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Monday, April 21, 2014 |  Madison, WI: 56.0° F  Fair
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A Book A Week: Black Seconds by Karin Fossum

Black Seconds is about a child disappearance, but it isn't typical. There are no evil serial killers, only a few troubled young men and some bad decisions. >More
 The Oddly Compelling Art of Denis Kitchen recalls hazy counterculture days

There are plenty of stories about the counterculture in Madison's past -- some of which remains, since we Madisonians still exist at least part of the time in a cheerful parallel reality. But you don't hear so many stories about comic art. Looking at The Oddly Compelling Art of Denis Kitchen (Dark Horse Books) is not quite like smoking a joint discovered accidentally in the back of a drawer. Perhaps, on some pages, it just feels that way. >More
 A Book A Week: Lima Nights by Marie Arana

Years ago I read Aunt Julia and the Scriptwriter by Mario Vargas Llosa. I don't remember much of the story but I do remember the setting: Lima, Peru, in the 1950s. I remember the atmosphere of elegance and faded glory in the grand European-style apartment buildings and along the boulevards, the mix of haves and have-nots, and also my total unfamiliarity with the topography. >More
 A Book A Week: Red Bones by Ann Cleeves

I love Ann Cleeves' mystery series set in the Shetland Isles. I love the cold wet climate, the isolation, the sheep. Weird, I know. But even if this setting sounds awful to you, if you are mystery fan, you will enjoy Red Bones. >More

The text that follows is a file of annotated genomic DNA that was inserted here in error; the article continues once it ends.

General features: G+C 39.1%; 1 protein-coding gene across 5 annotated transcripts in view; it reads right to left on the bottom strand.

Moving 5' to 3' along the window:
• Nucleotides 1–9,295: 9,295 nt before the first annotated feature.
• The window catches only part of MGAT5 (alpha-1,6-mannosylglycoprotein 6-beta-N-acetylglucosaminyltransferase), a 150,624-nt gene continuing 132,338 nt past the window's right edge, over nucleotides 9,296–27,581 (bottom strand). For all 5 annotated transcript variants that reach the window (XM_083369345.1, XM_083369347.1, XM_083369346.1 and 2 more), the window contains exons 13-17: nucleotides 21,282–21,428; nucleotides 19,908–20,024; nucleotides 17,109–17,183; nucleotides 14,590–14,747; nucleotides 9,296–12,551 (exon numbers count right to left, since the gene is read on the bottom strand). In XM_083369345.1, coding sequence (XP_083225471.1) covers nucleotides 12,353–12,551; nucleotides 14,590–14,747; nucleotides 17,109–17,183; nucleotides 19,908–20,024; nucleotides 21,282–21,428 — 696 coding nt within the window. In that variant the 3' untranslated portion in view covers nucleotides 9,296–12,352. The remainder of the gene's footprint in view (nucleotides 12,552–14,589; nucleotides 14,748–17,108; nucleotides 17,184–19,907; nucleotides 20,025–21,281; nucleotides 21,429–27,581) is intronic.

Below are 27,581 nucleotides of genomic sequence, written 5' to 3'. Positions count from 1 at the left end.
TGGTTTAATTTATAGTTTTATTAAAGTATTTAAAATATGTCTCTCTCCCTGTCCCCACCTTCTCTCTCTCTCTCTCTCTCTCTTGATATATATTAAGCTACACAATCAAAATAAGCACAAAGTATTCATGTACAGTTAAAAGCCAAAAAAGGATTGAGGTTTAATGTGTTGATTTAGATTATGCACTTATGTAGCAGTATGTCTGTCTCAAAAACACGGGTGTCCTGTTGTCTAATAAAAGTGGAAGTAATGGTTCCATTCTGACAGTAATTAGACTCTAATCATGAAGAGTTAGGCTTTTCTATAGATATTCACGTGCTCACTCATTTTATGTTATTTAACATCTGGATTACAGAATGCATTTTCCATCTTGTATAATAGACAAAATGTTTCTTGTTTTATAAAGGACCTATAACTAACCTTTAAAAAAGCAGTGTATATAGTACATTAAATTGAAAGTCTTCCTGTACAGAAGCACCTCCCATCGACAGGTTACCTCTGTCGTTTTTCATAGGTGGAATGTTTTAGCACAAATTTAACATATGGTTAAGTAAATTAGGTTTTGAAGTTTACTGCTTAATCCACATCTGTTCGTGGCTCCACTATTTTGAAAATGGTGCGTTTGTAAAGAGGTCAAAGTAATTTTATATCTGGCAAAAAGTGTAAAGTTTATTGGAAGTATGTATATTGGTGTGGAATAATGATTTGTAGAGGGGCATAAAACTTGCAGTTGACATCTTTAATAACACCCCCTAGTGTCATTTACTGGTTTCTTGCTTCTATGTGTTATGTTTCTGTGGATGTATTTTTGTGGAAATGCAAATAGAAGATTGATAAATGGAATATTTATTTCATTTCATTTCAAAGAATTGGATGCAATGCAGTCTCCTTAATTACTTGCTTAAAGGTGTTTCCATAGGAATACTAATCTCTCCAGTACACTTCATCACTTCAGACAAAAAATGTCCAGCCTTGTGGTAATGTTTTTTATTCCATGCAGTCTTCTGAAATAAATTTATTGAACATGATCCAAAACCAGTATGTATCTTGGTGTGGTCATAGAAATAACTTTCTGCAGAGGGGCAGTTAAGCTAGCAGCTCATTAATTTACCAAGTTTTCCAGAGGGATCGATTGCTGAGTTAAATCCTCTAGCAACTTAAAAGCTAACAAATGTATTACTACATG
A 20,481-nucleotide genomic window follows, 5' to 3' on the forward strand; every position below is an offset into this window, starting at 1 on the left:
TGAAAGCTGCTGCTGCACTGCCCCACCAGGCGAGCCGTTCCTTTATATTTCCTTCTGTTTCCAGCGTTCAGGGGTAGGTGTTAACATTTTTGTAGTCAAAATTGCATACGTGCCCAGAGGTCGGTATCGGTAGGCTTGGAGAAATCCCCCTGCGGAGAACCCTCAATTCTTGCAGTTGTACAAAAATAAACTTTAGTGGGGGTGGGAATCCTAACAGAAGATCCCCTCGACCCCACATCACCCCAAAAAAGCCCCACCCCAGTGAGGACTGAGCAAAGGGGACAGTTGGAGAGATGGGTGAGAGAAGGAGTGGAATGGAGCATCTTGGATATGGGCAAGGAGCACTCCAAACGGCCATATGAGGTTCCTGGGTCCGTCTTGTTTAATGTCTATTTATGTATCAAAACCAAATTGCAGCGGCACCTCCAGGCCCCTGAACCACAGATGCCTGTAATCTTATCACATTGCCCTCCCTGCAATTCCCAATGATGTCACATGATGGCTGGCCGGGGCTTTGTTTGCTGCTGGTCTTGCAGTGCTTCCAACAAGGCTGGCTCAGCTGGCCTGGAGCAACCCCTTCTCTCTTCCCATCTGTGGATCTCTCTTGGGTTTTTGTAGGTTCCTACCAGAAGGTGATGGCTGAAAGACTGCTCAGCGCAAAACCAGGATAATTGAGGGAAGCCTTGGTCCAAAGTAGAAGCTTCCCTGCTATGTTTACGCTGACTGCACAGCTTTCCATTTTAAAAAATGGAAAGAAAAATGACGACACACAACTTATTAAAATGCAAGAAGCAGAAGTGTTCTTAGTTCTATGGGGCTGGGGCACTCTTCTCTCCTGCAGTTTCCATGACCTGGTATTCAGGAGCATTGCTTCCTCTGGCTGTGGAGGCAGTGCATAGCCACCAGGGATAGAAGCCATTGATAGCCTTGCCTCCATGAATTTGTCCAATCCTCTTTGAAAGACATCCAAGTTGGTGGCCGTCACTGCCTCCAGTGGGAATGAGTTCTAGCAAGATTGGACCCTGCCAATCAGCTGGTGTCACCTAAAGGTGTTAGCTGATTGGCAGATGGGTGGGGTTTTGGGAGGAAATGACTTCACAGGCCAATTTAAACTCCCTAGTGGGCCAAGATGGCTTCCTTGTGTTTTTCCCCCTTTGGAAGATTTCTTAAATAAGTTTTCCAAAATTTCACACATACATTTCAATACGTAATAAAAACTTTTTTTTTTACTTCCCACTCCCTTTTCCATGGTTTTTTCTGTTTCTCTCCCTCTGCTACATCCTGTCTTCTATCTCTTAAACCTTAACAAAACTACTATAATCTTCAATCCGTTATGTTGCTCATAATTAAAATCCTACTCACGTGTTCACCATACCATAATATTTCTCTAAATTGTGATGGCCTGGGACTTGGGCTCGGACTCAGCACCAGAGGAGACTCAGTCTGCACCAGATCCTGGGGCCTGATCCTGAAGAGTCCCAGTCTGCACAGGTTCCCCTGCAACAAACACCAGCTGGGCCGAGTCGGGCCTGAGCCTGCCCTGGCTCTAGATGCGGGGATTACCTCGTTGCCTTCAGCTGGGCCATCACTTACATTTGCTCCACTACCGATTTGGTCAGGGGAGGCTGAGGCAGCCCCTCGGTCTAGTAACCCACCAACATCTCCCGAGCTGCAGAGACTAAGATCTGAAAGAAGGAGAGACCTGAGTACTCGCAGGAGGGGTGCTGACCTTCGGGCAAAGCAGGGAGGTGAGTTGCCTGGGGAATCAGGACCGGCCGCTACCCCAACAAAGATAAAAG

A Book A Week: Shanghai Girls by Lisa See

I am conflicted about Lisa See. I think she excels in writing about places and time periods but isn't so good at creating original characters. The sisters in Shanghai Girls have a relationship that is clichéd and predictable. The dialogue is almost painfully banal. Yet the settings (1930s Shanghai, 1940s and '50s Los Angeles) are great, very evocative and filled with detail. >More
 A Book A Week: Major Pettigrew's Last Stand by Helen Simonson

Helen Simonson's Major Pettigrew's Last Stand is as good as everyone says it is. Helen Simonson has written an old-fashioned story and interjected some surprisingly contemporary elements, with great success. >More
 Isthmus on the isthmus: Dinner and drinks with The Quickening author Michelle Hoover (video)

Join author Michelle Hoover, in Madison on a book tour last week, at The Icon on State Street for a discussion covering her work, growing up in the Midwest, ordering wine and empanadas. >More
 Characters in Susanna Daniel's Stiltsville merely float

Stiltsville is a real place, a tiny huddle of homes built on platforms and spindly legs sunk into the hurricane-threatened waters of Biscayne Bay, off the coast of Miami. Stiltsville the novel is equally precarious, an insubstantial structure of largely inconsequential events that creak and groan on a flimsy foundation. >More
 A Book A Week: The Piano Teacher by Janice Y.K. Lee

I like to read books about colonialism, especially the British in India and in Ireland. I can't really explain why these books appeal to me, except as a part of my larger interest in books that deal with class issues. >More
 A Book A Week: Remarkable Creatures by Tracy Chevalier

Tracy Chevalier writes excellent historical fiction. Best known for Girl with a Pearl Earring, Chevalier is also the author of several of my favorite historical novels, including Falling Angels, which includes several scenes set in Highgate Cemetary, in London. >More
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